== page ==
[lug] Newline in a filename

D. Stimits stimits at idcomm.com
Sun Nov 11 12:59:14 MST 2001

"Timothy C. Klein" wrote:
> * Tkil (tkil at scrye.com) wrote:
> > the easiest way is to just use a wildcard; this is what the question
> > mark is hinting at, anyway:
> I figured this would work, I was just curious about other ways.
> > if you have many of them to get rid of, you could look at "find" with
> > the "-print0" option, feeding into "xargs" with the "-0" flag:
> Luckily, I was wise enough to test the script on unimportant data, on a
> small sample.  Otherwise I would have been in *real* trouble.
> > finally, you could just use perl again:
> >
> > | $ perl -e 'unlink "foo\nbar"'
> This is a great idea, I had not thought of.  Thanks
> > p.s. for renaming files, i wrote a perl script i called "pmv".  it
> >      accepts a regular expression as its first argument, and an
> >      arbitrary perl expression as its second argument.  this is very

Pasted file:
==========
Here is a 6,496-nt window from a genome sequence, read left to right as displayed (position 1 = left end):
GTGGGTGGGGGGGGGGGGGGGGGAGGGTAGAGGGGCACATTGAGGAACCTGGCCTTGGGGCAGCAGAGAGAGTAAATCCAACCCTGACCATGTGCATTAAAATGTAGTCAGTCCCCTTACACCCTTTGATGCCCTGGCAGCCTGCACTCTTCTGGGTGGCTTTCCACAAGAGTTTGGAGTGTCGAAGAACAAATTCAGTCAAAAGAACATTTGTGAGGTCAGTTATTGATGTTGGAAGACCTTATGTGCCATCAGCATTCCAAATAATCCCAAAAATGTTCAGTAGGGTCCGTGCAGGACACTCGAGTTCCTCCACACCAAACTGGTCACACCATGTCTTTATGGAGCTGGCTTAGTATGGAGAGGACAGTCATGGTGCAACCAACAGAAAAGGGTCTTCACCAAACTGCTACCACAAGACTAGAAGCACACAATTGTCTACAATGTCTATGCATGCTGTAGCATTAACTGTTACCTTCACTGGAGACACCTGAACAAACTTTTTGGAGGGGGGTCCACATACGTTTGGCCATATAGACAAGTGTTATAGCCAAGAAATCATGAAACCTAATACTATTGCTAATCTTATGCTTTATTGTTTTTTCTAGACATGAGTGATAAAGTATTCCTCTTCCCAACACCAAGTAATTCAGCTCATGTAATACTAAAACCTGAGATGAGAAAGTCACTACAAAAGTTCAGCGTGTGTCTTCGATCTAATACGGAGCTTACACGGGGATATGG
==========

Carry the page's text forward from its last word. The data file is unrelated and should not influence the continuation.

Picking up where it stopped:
> >      handy for e.g. lowercasing a bunch of filenames:
> This is cool.  I was just thinking about writing such a beast.  The
> script I am writing right now is to help me keep track of the pictures I
> take with my digital camera.  I also scan slides from my SLR, so I built
> in features to name files such that I recognize where the came from by
> the name.  Thus, this tool is for a very specific task.  I was wanting
> to write a general one, though, just to help be get better at Perl.  I
> am still pretty new to the language.

FYI, there is a standard tool (at least I *think* it is standard)
"rename". Check the man page.

D. Stimits, stimits at idcomm.com

> Thanks
> Tim
> --
> ==============================================
> == Timothy Klein || teece at silverklein.net   ==
> == ---------------------------------------- ==
> == "Hello, World" 17 Errors, 31 Warnings... ==
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